It seems like a lot to do, but really all it is is making friends and keeping an eye out for people who can help with the things on the list. A little research here and there. Finding the right people/blogs to follow. The journey has actually been… fun. Unexpectedly. I still have a couple people in my life who are insisting I’m a fool for self-publishing and how no one takes self-published books seriously. It bothered me for a long while but I’ve learned to tune them out. After reading a few newer traditionally published books that were… awful, I’ve dispelled the last of my doubts. I don’t need the Tor tramp stamp on my spine to tell me my book is worthy for print.

    1. Was a time when self pub meant contracting with a printer and selling from the trunk of your car.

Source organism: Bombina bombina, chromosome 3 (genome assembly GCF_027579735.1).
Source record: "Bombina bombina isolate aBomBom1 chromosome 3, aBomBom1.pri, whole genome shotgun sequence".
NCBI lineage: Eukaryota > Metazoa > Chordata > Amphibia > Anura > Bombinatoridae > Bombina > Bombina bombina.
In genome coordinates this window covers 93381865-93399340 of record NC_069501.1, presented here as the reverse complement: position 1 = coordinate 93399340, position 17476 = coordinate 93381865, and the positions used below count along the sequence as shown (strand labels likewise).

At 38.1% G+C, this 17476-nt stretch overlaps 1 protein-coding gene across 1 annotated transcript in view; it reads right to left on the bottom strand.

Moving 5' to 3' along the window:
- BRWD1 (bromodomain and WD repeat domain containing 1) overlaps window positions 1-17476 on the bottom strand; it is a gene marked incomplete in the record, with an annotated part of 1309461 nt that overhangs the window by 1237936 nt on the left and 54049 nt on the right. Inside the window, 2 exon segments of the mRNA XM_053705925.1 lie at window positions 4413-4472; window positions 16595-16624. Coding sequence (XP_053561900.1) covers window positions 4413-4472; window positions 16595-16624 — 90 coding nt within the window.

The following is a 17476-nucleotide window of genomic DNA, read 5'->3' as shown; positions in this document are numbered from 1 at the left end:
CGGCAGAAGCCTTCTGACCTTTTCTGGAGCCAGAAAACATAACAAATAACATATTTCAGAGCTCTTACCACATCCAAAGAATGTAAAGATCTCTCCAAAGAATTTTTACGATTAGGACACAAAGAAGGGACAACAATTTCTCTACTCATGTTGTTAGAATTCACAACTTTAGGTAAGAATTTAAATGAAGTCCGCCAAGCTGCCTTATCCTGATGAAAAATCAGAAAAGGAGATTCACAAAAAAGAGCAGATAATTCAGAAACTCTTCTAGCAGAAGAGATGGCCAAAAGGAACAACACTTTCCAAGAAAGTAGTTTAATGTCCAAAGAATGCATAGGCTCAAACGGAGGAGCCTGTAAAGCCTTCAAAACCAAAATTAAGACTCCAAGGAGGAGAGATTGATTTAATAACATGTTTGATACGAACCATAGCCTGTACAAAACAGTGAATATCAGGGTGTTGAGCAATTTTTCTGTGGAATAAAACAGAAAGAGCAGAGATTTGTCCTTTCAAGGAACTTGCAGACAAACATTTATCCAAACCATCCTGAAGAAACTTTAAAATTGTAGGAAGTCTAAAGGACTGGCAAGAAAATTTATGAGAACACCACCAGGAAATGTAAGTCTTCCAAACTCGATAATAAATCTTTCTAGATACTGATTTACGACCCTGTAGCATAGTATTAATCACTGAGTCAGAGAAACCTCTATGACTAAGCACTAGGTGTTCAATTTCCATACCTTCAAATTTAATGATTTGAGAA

1. Yeah, I feel very lucky to be born in the age of on-demand publishing. I can’t imagine trying to navigate the world of self-publishing before that. Even as it is, when you’re not familiar with all the elements that go into it, it’s intimidating. Everything seems a lot harder than it is. I have no idea why I thought it’d be so difficult to use social media or get a website made. I think one issue is that I didn’t know how much anything would cost. I had no idea if I’d be paying hundreds or thousands for editing/proofreading, cover art, advertising etc. I definitely didn’t imagine people would be out here doing those things for free lol.

    2. I have to echo the shout out to Margaret Ball. I was struggling to track down a reference and mentioned it to her. She worked out that there was a typo in the information I was trying to follow and sent me her best guess as to where I should look instead. And she was right. Amazing.

  2. “Jack Wilder” or “Jack Wylder”: Larry Correia’s webmaster? OT has anyone else found the monsterhunternation.com website down today?